hough designers started thinking about behavior organization as long as 15 years ago, it took more than 10 years for people to really get what it is, says Leigh Stringer, HOK
Director of Innovation and Research. “[Now] there’s much more strategic conversation with clients. They’re more dependant on partners, and they’re so global," Stringer says.
But no matter where on the globe they work, one theme consistently emerges: individual control and choice. “Choice is directly correlated to satisfaction,” says Stringer, listing furniture, lighting, and docking stations (a place to plug in, and a chair). “Millenials want to come to the office and sit where they want to sit. That choice is the empowering part.”
Drop-in seats are appearing in workplaces across all industries. In the last three years, she says, even the most secure facilities are opting for open work areas, offering wireless everywhere, cafes and places that bring people together, and two seats for every person. Plus shared desks.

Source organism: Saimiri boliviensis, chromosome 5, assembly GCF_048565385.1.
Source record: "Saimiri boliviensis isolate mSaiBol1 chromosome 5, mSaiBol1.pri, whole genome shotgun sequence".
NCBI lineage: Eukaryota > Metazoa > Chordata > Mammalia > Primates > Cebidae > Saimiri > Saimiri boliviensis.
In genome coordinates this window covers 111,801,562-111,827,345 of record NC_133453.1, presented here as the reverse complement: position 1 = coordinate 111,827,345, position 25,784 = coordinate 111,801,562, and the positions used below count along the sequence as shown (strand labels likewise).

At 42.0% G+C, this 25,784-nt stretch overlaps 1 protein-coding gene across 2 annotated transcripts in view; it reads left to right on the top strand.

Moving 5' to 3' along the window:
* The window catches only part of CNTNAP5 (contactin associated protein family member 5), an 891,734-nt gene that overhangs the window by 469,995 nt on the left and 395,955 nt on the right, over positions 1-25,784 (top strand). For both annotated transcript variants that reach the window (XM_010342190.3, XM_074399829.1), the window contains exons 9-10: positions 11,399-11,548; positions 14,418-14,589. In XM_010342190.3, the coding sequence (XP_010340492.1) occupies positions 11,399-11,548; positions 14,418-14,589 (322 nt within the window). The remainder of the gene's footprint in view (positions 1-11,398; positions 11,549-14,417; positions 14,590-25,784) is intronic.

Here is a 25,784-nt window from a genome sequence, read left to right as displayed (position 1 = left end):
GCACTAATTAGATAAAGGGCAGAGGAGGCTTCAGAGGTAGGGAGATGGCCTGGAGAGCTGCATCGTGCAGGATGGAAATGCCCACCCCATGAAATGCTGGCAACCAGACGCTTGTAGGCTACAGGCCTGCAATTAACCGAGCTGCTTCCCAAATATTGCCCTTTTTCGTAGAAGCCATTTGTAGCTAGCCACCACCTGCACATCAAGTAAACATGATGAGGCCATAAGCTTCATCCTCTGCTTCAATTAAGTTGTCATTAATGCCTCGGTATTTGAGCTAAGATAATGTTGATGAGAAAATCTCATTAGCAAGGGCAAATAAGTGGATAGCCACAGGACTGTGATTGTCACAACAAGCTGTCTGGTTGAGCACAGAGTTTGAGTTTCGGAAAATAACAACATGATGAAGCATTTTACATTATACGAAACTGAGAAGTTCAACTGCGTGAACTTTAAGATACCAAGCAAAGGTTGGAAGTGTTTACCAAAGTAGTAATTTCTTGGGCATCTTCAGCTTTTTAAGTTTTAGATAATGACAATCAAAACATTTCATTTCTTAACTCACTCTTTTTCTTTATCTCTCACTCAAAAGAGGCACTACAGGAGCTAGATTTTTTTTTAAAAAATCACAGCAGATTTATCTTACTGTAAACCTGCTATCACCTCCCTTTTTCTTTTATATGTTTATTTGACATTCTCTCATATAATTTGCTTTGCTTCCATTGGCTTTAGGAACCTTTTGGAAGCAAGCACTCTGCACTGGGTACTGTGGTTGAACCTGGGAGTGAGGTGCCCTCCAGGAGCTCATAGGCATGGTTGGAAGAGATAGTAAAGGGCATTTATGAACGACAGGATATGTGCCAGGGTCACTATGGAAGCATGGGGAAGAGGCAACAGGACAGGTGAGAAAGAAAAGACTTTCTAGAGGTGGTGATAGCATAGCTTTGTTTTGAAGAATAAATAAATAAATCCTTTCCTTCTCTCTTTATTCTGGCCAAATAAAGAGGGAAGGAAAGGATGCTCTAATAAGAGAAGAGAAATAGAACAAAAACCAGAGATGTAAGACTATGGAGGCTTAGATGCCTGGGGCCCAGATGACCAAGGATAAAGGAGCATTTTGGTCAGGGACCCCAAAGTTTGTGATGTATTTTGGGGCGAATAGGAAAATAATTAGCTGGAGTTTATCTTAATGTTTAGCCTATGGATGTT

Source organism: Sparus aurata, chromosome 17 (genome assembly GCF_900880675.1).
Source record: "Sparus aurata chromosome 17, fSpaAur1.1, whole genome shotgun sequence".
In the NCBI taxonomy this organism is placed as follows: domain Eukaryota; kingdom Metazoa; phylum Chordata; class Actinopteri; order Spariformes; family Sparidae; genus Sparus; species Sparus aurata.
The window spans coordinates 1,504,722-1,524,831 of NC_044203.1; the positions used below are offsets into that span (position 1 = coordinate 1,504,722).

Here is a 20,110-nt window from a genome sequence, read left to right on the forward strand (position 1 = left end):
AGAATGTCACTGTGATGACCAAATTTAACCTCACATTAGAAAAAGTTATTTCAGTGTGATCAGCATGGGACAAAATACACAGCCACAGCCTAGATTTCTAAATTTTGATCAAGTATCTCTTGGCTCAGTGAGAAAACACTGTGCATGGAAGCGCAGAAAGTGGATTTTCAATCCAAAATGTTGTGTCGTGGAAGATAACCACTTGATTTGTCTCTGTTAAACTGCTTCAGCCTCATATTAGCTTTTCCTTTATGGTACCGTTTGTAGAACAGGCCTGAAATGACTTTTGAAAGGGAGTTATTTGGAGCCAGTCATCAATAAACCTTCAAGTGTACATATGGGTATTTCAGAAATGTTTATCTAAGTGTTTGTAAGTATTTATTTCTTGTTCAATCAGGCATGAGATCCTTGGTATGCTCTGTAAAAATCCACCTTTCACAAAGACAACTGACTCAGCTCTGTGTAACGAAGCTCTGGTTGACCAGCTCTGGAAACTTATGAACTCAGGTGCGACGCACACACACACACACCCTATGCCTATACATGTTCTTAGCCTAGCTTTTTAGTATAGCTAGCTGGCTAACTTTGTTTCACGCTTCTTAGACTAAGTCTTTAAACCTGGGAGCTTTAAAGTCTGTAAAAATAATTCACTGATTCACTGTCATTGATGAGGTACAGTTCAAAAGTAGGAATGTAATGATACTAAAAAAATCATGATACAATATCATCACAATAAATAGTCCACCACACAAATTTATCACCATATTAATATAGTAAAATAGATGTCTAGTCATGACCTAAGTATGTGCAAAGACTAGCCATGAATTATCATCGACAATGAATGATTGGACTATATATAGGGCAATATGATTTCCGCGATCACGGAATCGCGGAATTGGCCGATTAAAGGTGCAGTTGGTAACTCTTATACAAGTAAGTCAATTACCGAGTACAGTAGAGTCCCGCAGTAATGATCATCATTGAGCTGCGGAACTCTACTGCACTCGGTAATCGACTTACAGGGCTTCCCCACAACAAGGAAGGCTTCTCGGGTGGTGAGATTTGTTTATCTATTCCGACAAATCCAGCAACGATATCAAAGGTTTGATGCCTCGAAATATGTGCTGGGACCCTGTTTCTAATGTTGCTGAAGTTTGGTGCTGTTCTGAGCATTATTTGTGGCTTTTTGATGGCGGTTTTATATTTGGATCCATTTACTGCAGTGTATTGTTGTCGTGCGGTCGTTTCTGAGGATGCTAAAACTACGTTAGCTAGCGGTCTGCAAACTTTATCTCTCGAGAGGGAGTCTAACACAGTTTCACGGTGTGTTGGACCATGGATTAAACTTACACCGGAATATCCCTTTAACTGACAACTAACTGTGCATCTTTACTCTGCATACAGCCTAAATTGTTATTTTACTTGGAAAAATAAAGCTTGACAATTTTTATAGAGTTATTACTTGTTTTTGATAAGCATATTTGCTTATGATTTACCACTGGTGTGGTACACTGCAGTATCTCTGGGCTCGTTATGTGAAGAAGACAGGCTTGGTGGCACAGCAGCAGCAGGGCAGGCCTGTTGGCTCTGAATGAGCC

“It’s a paradigm shift,” says Stringer. “Not every trend is right for every company or culture. We need to help them choose in a way that’s really informed.” HOK workplace strategists may take a client on tours of other spaces as part of the overall research and discussion. But they don’t allow social influence to dictate final decisions. It’s always important to tie design to the core business.
As Stringer puts it, “Just ‘cause Google is doing it doesn’t mean it’s right for you.” But she's dedicated to finding what is.< Workplace Strategy in Design: Gensler Workplace Strategy in Design: IA Interior Architects Workplace Strategy in Design: Brightspot Strategy